Yemeni authorities revealed on Thursday they intercepted a shipment of weapons at the seaport of Aden while performing an inspection of the cargo hull, after suspicions arose. The ship had remained unclaimed for over two months when Yemen Customs authorities decided to alert the District Attorney and obtain a search warrant.
It turned out the shipment, labeled under plastic materials, contained concealed weapons. Although the weapons were made in Turkey and the container loaded and shipped from Turkey, no evidence, other than circumstantial, link Ankara to the firearms.
Carefully disguised under layers and layers of wrapped up plastic sheets, Yemen Customs officers discovered 115 "toy look alike rifles”. Made to look like toys and therefore conspicuous, the rifles were actually manufactured as traumatic weapons, meaning they were meant for shooting blanks, not real live ammunition. Such weapons are not lethal and do not qualify as fire arms per se, hence they benefit from relax import-export regulations.
Russia for example has been known to use traumatic weapons as part of its crowd control strategy.
Moreover, some 110,000 small handguns, also traumatic, were found as part of the shipment. Again, such weapons do not fall under the lethal weapon category and just like the rifles they can quite easily be bought by private companies and individuals around the world and be shipped internationally without much difficulty.
That being said, a Yemeni security expert explained that although the cargo found in Aden could not in its current shape be labeled or described as weapons, clever engineering could turn them into lethal instruments.
While Saba - Yemen News Agency - quoted Mohammed Ziman, Head of the Customs Authority, as saying “According to preliminary information, the cargo included about 3780 machine guns, T14 type,” it failed to explain that the weapons were non lethal and perfectly conform to international trading standards.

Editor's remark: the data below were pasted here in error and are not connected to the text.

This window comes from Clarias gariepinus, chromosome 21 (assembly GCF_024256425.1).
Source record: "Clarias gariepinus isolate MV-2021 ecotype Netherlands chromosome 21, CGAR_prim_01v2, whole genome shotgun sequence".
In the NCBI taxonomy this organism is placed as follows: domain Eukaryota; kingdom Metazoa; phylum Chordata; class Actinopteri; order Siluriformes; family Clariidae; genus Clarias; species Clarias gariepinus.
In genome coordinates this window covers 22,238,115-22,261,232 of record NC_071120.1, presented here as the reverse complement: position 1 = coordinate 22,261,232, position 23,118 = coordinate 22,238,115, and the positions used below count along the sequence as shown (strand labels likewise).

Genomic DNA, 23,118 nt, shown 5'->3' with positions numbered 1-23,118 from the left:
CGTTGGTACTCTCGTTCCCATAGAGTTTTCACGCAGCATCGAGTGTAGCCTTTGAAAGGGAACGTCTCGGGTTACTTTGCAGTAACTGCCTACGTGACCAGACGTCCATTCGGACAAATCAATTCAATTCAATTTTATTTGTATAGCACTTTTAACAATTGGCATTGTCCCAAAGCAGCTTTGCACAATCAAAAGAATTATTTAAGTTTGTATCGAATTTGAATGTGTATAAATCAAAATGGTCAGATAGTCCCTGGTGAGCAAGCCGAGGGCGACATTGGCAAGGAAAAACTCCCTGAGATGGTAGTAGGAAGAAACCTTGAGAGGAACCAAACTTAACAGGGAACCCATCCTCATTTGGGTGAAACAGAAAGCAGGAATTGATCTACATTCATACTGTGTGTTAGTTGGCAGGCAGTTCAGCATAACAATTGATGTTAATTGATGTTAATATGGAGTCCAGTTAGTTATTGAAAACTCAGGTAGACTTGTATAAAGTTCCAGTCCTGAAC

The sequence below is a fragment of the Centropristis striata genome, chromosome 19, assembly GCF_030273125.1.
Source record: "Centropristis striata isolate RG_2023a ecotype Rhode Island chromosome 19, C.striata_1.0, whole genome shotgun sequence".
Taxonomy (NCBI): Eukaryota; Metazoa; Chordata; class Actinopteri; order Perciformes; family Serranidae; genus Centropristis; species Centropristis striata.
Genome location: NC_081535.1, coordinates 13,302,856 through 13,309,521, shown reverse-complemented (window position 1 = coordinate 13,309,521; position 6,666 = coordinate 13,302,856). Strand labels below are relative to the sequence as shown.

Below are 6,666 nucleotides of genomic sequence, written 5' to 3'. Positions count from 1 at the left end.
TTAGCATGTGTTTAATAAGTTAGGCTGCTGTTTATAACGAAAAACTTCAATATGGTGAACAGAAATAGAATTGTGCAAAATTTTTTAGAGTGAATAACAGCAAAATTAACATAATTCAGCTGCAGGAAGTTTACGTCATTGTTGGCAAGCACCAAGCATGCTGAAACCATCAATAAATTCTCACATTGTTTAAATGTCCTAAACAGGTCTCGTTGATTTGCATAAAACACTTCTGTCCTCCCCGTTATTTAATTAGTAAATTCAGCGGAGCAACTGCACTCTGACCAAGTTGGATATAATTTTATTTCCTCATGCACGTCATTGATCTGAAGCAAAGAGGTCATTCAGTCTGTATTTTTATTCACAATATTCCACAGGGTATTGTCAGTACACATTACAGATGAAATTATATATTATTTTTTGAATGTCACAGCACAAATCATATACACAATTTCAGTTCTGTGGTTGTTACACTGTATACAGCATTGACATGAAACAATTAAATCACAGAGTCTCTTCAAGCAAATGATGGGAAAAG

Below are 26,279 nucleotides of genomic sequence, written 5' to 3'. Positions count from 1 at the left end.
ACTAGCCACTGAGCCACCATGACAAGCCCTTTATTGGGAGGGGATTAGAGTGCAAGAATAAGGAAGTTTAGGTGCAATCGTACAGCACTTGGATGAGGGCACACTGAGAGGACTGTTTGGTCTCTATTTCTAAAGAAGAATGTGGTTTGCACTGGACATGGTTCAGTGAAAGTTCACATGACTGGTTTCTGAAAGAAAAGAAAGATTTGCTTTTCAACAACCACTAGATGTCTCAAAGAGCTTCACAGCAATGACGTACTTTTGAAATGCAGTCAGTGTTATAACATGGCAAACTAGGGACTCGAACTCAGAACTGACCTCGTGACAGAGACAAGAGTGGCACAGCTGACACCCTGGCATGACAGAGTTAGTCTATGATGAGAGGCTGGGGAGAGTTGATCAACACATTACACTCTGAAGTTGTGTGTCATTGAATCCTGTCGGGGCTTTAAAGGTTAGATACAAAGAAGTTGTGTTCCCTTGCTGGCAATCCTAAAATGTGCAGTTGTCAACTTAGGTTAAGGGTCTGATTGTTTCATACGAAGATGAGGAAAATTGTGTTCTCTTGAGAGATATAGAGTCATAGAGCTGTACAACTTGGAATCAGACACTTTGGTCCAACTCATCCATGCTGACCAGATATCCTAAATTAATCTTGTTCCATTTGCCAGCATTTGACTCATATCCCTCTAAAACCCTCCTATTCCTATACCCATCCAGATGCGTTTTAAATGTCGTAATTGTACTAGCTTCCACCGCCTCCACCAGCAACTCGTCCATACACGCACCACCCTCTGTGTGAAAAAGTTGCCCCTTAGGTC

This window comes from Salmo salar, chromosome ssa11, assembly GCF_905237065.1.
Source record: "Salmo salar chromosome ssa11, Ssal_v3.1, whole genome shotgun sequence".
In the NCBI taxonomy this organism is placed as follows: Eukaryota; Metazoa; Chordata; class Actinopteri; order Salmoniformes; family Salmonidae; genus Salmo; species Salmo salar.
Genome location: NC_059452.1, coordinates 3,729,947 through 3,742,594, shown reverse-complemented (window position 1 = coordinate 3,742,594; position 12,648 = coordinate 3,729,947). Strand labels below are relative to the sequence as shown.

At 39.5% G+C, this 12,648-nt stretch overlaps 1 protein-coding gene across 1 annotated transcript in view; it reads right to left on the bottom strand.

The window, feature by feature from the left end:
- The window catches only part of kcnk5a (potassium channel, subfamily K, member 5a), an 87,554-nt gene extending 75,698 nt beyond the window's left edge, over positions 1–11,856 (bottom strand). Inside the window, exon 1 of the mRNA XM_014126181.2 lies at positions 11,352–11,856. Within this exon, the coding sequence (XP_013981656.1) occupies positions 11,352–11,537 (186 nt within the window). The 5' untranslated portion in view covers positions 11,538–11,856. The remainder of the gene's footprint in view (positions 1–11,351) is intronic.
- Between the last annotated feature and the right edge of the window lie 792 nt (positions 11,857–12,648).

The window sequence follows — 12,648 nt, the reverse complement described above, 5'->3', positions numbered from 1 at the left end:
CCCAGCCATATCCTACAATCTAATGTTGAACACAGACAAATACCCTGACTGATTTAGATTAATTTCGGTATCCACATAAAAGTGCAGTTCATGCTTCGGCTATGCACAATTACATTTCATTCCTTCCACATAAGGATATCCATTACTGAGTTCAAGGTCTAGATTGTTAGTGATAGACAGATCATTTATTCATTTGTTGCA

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Ambassador Corman noted that while the Yemeni authorities could rest assured of his support, he felt the two months delay in between the arrival of the ship to Aden and the inspection could now prove detrimental to forensic experts and therefore impede the inquiry.
Ambassador Corman also criticized the "hasty conclusions" some members of the press felt compel to publish, stressing that none of the evidence found so far could in any way shape or form involve Turkey in a smuggling plot.
Security experts close to the matter pointed to the troubling possibility of Yemen being turned into a weapons smuggling hub for criminal organizations or terror groups in the region. By its geography and 2000km of coast, Yemen sits at a crossroad between the Middle East, Africa and Asia, a perfect transit area.
"The weapons found are very unlikely aimed at the Yemeni market. Yemen has one of the world’s highest ratio of weapons per inhabitant, and traditionally Yemenis go for much more powerful firearms; small handguns are not your typical weapon of choice around here," said a retired security officer.
But what is now puzzling experts is the idea that criminals could be trying to turn traumatic weapons into live ammunitions-shooting firearms, using their toy-looking exterior to pass them off as such, fooling foreign countries into allowing them into their territory.
An officer recently retired from the Central Security Forces said that in her mind there was no doubt the shipment was either destined to be transported by road across Yemen's borders to another region altogether or meant for local terror group such as al-Qaeda.
"The amount of small guns does not fit the militia theory - individuals in Yemen theorized Turkey is arming factions in Yemen to spread instability - but could be used by terrorists to carry out an attack or infiltrate a public area without alerting the attention of the authorities."
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